“In keeping with their commitment to use the power of business to make a positive impact, the Net Impact team really wanted to focus on the interaction between financial markets — business in a nutshell — and global climate change,” said T.L. Hill, managing director of the Enterprise Management Consulting Practice at the Fox School.
Fox School Dean M. Moshe Porat, one of the conference’s speakers, said the Fox School of Business’ entrepreneurship program’s strong emphasis on socal entrepreneurship is one of the reasons why the program is consistently near the top of rankings such as those by the Princeton Review, U.S.News and World Report, and Entrepreneur magazine.
“Doing good is good for business,” Porat said.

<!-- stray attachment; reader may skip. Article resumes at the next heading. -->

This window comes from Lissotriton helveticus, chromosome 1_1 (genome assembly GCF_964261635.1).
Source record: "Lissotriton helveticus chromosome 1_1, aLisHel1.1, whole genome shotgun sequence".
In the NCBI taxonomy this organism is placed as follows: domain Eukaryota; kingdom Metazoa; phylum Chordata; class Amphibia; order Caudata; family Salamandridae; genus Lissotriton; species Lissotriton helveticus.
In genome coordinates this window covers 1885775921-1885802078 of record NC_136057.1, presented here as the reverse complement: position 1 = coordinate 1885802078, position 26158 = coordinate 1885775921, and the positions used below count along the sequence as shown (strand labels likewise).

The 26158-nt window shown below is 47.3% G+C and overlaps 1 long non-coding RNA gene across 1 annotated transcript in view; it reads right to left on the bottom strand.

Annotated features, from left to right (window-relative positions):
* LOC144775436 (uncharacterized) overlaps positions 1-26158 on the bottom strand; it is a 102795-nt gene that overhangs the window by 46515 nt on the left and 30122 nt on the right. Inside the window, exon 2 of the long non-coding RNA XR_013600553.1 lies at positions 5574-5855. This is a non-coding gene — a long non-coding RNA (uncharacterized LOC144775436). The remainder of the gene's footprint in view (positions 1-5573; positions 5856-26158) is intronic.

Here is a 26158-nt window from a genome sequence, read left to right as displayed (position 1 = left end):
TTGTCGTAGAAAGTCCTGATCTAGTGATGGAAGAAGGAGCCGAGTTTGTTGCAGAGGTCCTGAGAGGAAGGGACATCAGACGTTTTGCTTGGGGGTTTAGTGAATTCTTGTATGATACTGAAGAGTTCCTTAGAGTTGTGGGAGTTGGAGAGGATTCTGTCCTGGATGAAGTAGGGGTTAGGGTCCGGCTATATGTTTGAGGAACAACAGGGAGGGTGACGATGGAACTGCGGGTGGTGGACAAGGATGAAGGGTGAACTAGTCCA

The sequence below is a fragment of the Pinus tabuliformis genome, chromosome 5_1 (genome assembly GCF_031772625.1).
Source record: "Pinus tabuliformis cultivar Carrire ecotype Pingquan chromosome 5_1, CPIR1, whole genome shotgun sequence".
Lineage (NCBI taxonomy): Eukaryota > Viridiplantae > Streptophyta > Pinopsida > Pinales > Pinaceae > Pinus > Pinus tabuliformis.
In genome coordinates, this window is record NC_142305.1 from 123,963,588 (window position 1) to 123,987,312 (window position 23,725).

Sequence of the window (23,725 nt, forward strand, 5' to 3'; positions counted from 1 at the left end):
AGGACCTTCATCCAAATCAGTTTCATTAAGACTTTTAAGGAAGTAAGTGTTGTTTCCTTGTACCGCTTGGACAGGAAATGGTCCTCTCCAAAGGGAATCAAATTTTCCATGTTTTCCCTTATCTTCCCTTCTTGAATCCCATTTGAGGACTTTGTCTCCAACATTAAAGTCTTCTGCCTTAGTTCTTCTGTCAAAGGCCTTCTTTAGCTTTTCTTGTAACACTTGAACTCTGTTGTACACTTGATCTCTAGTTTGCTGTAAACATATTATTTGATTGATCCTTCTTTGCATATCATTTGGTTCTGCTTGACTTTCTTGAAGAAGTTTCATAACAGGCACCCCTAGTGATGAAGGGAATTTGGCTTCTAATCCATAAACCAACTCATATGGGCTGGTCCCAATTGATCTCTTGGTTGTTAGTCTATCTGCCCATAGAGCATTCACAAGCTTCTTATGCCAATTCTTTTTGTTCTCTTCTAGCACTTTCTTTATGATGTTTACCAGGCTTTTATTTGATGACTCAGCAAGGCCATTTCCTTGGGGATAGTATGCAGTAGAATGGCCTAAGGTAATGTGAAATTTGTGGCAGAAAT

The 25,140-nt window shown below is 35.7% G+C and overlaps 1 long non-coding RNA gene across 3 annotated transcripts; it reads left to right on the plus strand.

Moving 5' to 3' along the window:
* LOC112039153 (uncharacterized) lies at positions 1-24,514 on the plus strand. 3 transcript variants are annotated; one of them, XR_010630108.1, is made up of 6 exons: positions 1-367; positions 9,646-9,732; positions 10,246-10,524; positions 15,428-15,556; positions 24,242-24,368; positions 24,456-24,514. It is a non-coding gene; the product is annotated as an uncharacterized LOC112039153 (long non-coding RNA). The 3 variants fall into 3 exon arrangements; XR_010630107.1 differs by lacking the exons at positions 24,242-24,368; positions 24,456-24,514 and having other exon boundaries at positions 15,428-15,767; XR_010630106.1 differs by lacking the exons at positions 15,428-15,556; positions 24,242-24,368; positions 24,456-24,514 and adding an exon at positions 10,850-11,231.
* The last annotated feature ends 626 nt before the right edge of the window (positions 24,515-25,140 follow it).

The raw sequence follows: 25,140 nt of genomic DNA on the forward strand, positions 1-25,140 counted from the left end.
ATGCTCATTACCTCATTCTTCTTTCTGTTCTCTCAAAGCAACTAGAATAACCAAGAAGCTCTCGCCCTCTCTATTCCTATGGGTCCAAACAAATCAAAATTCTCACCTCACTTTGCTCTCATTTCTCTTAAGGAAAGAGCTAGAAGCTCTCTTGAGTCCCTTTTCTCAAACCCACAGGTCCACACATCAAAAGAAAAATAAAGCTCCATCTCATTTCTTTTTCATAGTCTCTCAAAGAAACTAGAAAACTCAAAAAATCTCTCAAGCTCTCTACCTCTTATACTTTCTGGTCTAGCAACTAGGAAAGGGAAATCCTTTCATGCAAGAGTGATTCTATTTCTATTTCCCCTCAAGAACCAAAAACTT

Among the conference’s speakers was Bart Houlahan, whose nonprofit B Corporation certifies corporations that “create public benefit along with profit.” He stressed the importance of utilizing “creative capitalism” through “green” investments.
“There is going to be a new way to do business in the next 20 or 30 years,” Houlahan said.
“Environmental business is the future way to do business,” said Peter Seltzer, a senior entrepreneursip major with a minor in environmental studies. “That’s why these conferences are so important.”
The first of two panels, consisting of investors and entrepreneurs including Clayton Lane, co-founder of PhillyCarShare, and Nadia Adawi, president of Philadelphia Fry-o-Diesel, followed Houlahan and discussed environmental sustainability while answering questions from the audience.
Philadelphia Fry-o-Diesel, a company that converts waste grease into biodiesel, and PhillyCarShare served as local examples of how “green” investing is more than an environmental fad.
“Green services thrive when they also deliver value like convenience or affordability to individuals and businesses,” Lane said. “Social entrepreneurs have found how to make that formula work. Green investing is here to stay.”
— Written by Tom Rice
For the Fox School of Business